It will soon be possible to dine al fresco at some Brooklyn restaurants without traffic whizzing by, Mayor Bill de Blasio announced last week.
The Department of Transportation will block off twenty to forty streets across the city this month to create space for expanded restaurant seating, with the first group of streets opening July 4.
With the return of indoor dining stalled indefinitely, many of Brooklyn’s business leaders are pushing for one of the open-air restaurant corridors in their districts.
“We need to really bend over backwards for our restaurants, because they are suffering,” said Bill Wilkins, manager of the East Brooklyn BID, which is not currently seeking an expanded dining corridor. “The bottom line is, God’s not making any more land, so how can we creatively use the space that we have?”
The selected areas will be closed to traffic on weekends, beginning this Saturday and continuing through at least Labor Day. Aside from a 15-foot emergency lane up the center, each street will be repurposed as outdoor café seating during its hours of operation — allowing more space than the current Open Restaurants program, which only extends seating eight feet from the curb.
The city is asking Business Improvement Districts and community groups to apply collectively.
The DOT has given preliminary approval to blocking off Park Slope’s Fifth Avenue between Park Place and Dean Street, according to Mark Caserta, executive director of the area’s BID, who added that his group plans to block off other sections of Fifth Avenue when it gets the chance.
Caserta filed an application within a few days of the mayor’s announcement after merchants in his district had been calling for a café corridor for weeks.
“It will literally fall into place by Friday and then we do it Saturday, it seems,” Caserta said.
Neighborhood restaurants, including Momo ramen, Artichoke Pizza, and brunch spot Alchemy, can set up tables along Fifth Avenue starting Saturday.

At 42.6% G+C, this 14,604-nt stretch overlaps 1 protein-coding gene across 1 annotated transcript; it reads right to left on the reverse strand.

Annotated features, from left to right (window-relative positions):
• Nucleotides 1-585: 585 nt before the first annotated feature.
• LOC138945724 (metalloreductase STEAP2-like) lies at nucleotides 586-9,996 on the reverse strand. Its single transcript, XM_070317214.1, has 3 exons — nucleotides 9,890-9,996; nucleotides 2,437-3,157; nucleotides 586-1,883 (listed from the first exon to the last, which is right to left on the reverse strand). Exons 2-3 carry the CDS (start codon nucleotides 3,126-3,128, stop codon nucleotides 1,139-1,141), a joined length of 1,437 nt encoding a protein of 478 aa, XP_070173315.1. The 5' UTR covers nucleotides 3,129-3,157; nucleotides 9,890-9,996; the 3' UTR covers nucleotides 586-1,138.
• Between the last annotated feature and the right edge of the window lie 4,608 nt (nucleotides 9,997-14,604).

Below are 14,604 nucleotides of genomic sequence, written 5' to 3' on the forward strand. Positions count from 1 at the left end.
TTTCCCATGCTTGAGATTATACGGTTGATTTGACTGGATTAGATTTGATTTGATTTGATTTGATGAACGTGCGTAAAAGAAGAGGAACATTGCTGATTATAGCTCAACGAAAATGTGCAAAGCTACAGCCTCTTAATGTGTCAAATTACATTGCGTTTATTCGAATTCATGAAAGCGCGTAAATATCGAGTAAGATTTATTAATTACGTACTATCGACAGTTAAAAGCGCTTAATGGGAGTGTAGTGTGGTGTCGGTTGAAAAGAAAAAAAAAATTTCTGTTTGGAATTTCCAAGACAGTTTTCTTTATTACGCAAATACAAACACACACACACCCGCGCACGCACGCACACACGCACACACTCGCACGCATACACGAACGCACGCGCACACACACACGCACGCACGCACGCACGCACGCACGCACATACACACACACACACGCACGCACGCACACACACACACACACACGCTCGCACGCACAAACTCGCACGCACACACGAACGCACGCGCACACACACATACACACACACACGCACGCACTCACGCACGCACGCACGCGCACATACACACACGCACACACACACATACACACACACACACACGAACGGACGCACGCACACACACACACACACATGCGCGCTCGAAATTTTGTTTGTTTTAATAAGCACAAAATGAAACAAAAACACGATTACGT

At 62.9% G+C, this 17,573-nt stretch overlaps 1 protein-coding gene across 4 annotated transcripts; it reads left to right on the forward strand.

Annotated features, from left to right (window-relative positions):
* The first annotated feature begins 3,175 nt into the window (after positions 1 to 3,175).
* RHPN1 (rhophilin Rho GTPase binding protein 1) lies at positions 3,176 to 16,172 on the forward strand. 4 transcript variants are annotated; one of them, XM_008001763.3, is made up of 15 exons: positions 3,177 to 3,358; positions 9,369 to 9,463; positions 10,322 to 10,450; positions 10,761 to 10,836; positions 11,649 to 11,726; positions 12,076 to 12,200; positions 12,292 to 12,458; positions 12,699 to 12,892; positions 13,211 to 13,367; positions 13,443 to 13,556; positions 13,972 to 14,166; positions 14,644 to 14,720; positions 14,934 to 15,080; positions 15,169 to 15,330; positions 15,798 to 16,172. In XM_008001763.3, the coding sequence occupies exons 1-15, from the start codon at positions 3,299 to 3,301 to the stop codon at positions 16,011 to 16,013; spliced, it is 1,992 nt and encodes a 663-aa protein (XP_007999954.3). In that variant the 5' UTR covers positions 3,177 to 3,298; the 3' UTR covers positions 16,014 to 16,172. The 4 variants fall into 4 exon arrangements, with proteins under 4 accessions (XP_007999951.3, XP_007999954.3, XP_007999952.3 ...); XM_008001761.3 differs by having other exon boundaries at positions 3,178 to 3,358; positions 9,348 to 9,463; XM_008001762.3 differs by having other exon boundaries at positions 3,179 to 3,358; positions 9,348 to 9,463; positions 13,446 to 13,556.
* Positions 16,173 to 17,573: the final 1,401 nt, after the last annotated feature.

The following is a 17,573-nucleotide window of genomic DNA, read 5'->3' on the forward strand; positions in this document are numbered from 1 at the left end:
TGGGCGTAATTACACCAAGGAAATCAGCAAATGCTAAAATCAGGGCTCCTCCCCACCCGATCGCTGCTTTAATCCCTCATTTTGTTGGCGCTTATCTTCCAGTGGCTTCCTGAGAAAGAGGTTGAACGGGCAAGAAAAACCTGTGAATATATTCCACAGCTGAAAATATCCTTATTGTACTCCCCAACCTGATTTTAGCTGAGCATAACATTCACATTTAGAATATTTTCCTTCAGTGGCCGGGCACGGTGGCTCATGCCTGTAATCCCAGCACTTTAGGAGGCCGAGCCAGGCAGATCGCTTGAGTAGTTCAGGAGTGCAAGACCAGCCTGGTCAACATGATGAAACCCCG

Kate Chura, executive director of the Atlantic Avenue BID, is applying to close off a section of the avenue for restaurants, but hasn’t confirmed where exactly. Her group would like to apply for a section of three or four blocks that could be moved each week, “so you would get a rotating flavor,” she said.
It all depends on which businesses are interested, and where the busy thoroughfare’s configuration of crosswalks, hydrants, and bus lanes allows for an Open Street, she said.
“You can imagine how tricky this is, putting tables in the middle of the street on streets that have bus lanes,” said Chura.
Restaurants on Montague Street in Brooklyn Heights are also rallying DOT to extend the area’s existing Open Street, which currently spans from Hicks Street to the Promenade and east to Clinton Street, and to permit expanded dining.
This would allow restaurants like Lantern Thai, Grand Canyon, and Heights Café to set up tables on Montague for weekend customers.
Greg Markman, owner of the Heights Café, hopes closing the street could give his business a boost.
“Usually at this time of the year we’d have tons and tons of tourists that would be visiting, walking around Brooklyn Heights. But due to what’s going on we don’t’ have that influx of people,” said Markman. “If we’re able to close Montague, it can only help.”
The Mayor’s Office announced the first Open Streets for outdoor dining. The image below shows the streets that will be opened in Brooklyn on Saturday.
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